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Wiz Khalifa Wants to be the Biggest

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He put Pittsburgh on the map with his smash hit "Black And Yellow" and you’re listening to him because he’s programmed it that way.

“I like to capture a frame of mind. Like, right here, my hotel got swans in it. Somebody would love to hear that my hotel got swans in the lobby,” chuckles Pittsburgh rapper Wiz Khalifa, gesturing to live swans bobbing around a pool in the Embassy Suites in Austin, Texas. “I’ll keep that in my head and then I’ll drop it somewhere.” It’s the 23-year-old’s ability to encapsulate an experience with a sense of humor that has helped catapult Khalifa to hip-hop hierarchy.

The single "Black And Yellow" pays tribute to his hometown football team, the Pittsburgh Steelers, with a propulsive chorus underpinned by percussion crafted by Norwegian powerhouse producing team, Stargate.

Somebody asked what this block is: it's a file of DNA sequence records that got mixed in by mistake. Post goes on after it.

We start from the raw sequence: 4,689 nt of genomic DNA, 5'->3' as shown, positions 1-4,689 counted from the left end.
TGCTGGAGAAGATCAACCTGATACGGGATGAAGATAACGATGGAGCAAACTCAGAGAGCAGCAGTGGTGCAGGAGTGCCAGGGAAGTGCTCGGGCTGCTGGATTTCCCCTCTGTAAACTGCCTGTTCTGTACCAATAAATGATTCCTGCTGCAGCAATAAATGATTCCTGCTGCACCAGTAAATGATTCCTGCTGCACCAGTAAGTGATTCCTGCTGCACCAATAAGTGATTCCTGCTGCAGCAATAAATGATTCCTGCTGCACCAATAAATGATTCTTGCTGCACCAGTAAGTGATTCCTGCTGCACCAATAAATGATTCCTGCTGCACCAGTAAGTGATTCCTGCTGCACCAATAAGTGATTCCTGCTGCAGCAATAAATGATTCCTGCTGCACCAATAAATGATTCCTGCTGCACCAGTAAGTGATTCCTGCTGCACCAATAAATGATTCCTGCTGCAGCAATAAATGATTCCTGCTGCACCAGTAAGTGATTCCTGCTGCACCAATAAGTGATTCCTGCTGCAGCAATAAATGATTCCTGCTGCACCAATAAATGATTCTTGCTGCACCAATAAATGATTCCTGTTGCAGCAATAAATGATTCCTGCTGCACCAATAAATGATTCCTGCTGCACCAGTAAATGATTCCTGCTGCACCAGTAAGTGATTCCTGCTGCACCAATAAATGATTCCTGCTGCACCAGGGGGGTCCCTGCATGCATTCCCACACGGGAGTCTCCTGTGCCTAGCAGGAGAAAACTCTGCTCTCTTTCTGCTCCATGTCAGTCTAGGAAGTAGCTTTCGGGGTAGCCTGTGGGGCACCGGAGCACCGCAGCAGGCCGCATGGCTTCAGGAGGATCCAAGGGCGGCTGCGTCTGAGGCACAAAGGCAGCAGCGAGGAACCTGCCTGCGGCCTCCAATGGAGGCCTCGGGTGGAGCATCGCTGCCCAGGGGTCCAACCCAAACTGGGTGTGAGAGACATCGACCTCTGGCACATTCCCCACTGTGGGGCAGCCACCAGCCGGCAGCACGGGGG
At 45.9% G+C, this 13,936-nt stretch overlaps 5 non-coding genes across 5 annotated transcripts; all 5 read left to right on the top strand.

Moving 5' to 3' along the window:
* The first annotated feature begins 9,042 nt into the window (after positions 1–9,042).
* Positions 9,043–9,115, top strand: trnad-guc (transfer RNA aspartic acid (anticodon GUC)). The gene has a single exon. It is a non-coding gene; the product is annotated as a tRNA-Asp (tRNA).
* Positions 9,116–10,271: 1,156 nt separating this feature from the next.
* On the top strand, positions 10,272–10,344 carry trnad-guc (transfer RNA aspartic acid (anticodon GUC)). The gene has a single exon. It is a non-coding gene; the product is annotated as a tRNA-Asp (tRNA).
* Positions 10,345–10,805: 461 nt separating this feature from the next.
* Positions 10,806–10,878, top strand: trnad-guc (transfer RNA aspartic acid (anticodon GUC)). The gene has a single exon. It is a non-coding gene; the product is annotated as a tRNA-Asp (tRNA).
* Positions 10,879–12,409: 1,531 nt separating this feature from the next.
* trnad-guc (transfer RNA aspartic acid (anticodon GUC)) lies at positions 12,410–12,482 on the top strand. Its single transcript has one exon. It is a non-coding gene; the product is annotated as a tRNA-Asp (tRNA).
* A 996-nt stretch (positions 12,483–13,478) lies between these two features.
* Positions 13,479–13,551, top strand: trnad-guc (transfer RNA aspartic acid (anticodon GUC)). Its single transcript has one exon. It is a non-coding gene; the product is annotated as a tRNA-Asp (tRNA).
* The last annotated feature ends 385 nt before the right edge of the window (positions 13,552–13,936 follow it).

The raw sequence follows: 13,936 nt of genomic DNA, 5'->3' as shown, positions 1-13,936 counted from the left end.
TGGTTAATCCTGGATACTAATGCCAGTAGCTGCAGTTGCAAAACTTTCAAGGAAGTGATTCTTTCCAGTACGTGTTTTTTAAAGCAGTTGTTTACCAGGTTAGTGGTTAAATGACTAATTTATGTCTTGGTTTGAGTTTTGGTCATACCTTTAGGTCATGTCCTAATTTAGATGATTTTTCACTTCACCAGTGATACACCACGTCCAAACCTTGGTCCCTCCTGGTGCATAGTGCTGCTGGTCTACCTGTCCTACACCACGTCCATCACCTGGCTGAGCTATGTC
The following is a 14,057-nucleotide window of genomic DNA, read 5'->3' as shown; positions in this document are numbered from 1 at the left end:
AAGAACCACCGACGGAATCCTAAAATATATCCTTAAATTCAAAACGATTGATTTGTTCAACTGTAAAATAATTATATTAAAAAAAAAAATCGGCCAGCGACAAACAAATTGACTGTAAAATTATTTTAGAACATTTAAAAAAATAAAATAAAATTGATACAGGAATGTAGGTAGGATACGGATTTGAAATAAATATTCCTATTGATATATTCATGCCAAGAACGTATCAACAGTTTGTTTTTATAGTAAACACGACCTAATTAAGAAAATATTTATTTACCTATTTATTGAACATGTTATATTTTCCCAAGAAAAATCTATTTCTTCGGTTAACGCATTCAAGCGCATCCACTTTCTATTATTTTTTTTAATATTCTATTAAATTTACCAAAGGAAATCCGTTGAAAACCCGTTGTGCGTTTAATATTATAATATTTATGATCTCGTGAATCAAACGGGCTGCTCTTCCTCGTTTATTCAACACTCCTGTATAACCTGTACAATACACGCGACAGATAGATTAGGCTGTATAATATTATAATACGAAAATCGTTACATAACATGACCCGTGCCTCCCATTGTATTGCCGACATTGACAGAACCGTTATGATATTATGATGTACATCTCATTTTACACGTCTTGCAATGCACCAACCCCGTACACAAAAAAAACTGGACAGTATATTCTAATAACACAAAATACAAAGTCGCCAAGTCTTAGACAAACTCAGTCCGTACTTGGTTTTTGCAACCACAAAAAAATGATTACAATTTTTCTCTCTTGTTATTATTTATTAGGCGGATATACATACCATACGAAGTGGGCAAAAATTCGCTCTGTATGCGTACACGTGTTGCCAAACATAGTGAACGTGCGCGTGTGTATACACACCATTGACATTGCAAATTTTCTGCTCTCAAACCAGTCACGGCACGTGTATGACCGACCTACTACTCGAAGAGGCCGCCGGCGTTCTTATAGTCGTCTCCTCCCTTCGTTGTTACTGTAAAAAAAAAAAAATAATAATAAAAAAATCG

“People don’t really know why they like the song, but I programmed them to like the song,” he laughs of the single which went straight to No 1 in the U.S., in which he says “black and yellow” 48 times. “I’ve got plenty more songs where I’m programming them the same way. I’ve been using that formula on mixtapes and singles before.”

It has taken time for the man born Cameron Jibril Thomaz to crack that commercial code. Brought up in the U.K., Japan and around the U.S. as the son of military parents, Khalifa wrote his first rap, Kool Kat, at the age of six, inspired by his older cousins and uncles who were also budding rhymers. “I thought it was cool so I started writing too. I released my first album at, like, 14, and I was blindly going with the flow and going with my heart from there.”

For the full story pick up the June Red Bulletin Magazine.

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